Online health communities are virtual social networks, usually formed around a specific illness or disability. Many are led by consumers with little or no involvement of healthcare firms, so the relevance of these communities to the marketing discipline is not obvious. With more than 1.3billion users worldwide spending more than 30 hours each month connecting with others via the internet (ComScore, 2012a, 2012b), it is vital that marketers seek to understand this new environment where consumers are as easily influenced by peers as they are by carefully designed marketing messages. Within these homogeneous social networks participants develop trust and goodwill and generate social capital, thus co-creating consumer value with one another. This doctoral study applies Holbrook’s Typology of Consumer Value (Holbrook, 1999)to the study of social capital generated within an online community for sufferers of Crohn’s Disease. Positioned at the intersection of contemporary marketing and sociological research, this study provides new insights and understanding of how value is co-created between consumers within an online social context.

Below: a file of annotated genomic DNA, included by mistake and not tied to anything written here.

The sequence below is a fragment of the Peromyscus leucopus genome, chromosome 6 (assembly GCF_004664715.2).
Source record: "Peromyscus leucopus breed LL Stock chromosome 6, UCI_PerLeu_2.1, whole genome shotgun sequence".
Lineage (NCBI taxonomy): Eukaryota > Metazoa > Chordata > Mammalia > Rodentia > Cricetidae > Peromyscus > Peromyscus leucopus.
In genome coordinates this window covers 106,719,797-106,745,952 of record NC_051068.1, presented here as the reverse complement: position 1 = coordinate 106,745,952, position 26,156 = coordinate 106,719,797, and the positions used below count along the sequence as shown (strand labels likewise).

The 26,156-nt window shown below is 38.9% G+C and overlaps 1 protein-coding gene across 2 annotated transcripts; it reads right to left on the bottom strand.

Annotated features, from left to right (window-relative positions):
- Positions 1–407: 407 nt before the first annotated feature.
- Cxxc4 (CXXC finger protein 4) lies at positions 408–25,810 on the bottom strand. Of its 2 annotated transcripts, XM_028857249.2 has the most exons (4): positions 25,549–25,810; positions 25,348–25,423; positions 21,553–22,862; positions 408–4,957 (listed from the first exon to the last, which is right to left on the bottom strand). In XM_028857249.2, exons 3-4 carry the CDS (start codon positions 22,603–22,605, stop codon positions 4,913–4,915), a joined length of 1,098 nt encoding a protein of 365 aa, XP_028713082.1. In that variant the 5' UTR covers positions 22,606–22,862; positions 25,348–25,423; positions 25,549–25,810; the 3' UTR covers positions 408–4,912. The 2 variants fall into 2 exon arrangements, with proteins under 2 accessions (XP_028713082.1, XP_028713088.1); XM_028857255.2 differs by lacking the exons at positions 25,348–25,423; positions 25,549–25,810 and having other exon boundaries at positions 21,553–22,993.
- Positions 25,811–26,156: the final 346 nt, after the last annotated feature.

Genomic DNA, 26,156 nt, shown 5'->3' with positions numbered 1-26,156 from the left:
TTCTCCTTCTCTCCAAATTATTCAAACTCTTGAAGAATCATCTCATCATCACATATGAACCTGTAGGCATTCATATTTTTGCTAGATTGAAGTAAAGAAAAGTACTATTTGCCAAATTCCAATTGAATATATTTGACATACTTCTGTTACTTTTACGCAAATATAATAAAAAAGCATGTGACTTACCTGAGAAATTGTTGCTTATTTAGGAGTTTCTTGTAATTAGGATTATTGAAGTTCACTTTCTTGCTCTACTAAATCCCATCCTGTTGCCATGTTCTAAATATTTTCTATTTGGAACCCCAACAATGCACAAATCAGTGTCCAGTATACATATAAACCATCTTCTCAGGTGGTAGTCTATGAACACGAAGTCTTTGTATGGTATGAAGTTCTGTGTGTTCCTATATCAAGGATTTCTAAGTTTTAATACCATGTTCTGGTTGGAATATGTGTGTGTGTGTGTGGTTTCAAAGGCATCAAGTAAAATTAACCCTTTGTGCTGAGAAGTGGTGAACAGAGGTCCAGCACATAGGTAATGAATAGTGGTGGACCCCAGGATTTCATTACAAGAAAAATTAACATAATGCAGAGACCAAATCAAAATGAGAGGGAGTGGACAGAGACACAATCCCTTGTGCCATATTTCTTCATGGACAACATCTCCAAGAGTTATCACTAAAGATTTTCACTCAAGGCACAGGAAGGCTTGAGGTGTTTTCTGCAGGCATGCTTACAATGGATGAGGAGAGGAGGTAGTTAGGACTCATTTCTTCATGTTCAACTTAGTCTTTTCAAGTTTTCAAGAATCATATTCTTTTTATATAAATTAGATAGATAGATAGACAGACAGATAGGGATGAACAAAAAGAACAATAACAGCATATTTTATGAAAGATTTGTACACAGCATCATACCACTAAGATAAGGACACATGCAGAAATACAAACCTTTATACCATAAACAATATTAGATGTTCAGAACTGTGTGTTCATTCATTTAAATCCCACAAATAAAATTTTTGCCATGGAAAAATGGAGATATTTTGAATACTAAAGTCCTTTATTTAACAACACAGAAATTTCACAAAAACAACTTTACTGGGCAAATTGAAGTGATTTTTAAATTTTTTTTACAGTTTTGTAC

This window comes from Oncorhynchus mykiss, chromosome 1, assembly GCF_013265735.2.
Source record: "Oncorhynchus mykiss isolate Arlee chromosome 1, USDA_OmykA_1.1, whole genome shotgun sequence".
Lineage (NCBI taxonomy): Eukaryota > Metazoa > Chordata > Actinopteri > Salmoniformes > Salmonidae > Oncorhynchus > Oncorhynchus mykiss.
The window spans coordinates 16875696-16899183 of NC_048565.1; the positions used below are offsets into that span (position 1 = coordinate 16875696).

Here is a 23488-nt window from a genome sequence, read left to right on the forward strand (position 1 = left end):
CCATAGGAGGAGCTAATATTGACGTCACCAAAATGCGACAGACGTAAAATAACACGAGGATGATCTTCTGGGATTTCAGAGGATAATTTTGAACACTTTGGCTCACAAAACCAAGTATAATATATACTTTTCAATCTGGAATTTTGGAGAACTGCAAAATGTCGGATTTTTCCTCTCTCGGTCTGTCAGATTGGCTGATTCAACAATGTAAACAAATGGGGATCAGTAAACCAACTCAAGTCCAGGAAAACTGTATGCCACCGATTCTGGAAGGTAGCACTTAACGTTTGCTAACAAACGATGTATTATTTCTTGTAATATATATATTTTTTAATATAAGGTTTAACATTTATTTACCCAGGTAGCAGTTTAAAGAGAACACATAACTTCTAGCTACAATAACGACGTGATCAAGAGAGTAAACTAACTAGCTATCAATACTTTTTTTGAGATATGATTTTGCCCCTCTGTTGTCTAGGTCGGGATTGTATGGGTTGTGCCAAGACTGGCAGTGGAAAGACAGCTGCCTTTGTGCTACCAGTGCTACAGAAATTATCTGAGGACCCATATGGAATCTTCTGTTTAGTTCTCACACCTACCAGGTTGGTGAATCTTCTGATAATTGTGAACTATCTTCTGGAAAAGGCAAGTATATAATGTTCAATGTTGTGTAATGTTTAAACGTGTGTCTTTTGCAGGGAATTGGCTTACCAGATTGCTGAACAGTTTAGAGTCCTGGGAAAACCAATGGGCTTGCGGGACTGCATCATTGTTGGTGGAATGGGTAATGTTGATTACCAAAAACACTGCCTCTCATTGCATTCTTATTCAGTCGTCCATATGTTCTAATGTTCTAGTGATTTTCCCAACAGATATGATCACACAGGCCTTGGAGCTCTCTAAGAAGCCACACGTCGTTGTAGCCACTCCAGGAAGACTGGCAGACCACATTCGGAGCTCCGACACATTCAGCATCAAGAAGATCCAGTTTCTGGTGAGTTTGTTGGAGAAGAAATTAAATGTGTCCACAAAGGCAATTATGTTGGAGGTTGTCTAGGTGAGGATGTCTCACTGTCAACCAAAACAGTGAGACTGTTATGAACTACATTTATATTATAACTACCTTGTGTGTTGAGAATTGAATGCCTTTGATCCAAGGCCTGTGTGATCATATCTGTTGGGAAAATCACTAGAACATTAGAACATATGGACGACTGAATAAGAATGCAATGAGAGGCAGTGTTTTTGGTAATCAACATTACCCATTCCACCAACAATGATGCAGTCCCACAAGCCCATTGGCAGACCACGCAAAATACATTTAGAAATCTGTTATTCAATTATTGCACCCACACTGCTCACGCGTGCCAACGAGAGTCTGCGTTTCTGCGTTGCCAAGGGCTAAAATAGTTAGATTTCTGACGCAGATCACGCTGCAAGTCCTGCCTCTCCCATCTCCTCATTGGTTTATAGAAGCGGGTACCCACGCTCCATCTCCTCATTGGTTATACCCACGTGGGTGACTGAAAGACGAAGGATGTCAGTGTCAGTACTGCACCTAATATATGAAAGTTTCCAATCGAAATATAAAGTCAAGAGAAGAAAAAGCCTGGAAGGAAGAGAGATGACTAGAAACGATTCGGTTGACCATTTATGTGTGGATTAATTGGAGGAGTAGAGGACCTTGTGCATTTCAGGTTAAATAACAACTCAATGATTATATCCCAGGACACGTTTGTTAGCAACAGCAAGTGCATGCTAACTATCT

|Title of host publication||Proceedings of the Academy of Marketing Conference 2013|
|Subtitle of host publication||marketing relavence|
|Place of Publication||Cardiff, UK|
|Publisher||Academy of Marketing|
|Number of pages||8|
|Publication status||Published - 2013|
|Event||Academy of Marketing Conference (2013) - Cardiff, UK|
Duration: 8 Jul 2013 → 11 Jul 2013
|Conference||Academy of Marketing Conference (2013)|
|Period||8/07/13 → 11/07/13|
Stewart Loane, S. (2013). What's the marketing relevance of an online health community? In Proceedings of the Academy of Marketing Conference 2013: marketing relavence (pp. 1-8). Cardiff, UK: Academy of Marketing.